When the fundamental thermodynamic balance equations (mass, energy, and momentum) are used to describe the processes in a simple refrigeration system, then one finds that the resulting equation system will have a degree of freedom equal to one. Further investigations reveal that it is the equation constraining the total charge of refrigerant in the system, which is missing.In traditional mathematical modelling of a refrigeration cycle/system, the influence from the total charge of refrigerant on the system behaviour is normally not modelled explicitly. Instead, parameters such as superheat and subcooling are introduced. Since the degree of freedom was equal to one, using both the superheat and subcooling require that one of the fundamental equations must be omitted from the equation system.The main purpose of the paper is to clarify the relation between the fundamental balance equations and the before mentioned parameters. In doing so, a systematic use of control volumes for modelling a refrigeration system is outlined.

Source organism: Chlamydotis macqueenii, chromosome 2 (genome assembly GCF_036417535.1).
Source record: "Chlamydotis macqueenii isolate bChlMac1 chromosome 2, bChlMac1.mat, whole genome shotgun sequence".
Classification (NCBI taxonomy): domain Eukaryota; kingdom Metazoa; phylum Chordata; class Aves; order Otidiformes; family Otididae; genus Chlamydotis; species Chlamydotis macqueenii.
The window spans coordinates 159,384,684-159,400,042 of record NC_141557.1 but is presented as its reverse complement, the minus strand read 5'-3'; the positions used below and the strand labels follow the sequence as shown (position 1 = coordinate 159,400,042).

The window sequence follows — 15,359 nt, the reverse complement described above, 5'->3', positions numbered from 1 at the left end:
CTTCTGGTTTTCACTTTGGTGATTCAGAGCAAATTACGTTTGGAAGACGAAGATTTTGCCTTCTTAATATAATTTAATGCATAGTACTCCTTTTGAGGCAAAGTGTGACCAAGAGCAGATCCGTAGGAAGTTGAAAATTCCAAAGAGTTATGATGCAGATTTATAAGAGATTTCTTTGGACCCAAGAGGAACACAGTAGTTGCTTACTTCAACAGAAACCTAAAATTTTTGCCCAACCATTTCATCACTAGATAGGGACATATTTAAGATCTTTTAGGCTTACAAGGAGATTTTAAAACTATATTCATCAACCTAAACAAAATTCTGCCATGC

|Title of host publication||Using fundamental equations to describe basic phenomena|
|Publication status||Published - 1999|
|Event||20th International Congress of Refrigeration - Sydney, Australia|
Duration: 19 Sep 1999 → 24 Sep 1999
|Conference||20th International Congress of Refrigeration|
|Period||19/09/1999 → 24/09/1999|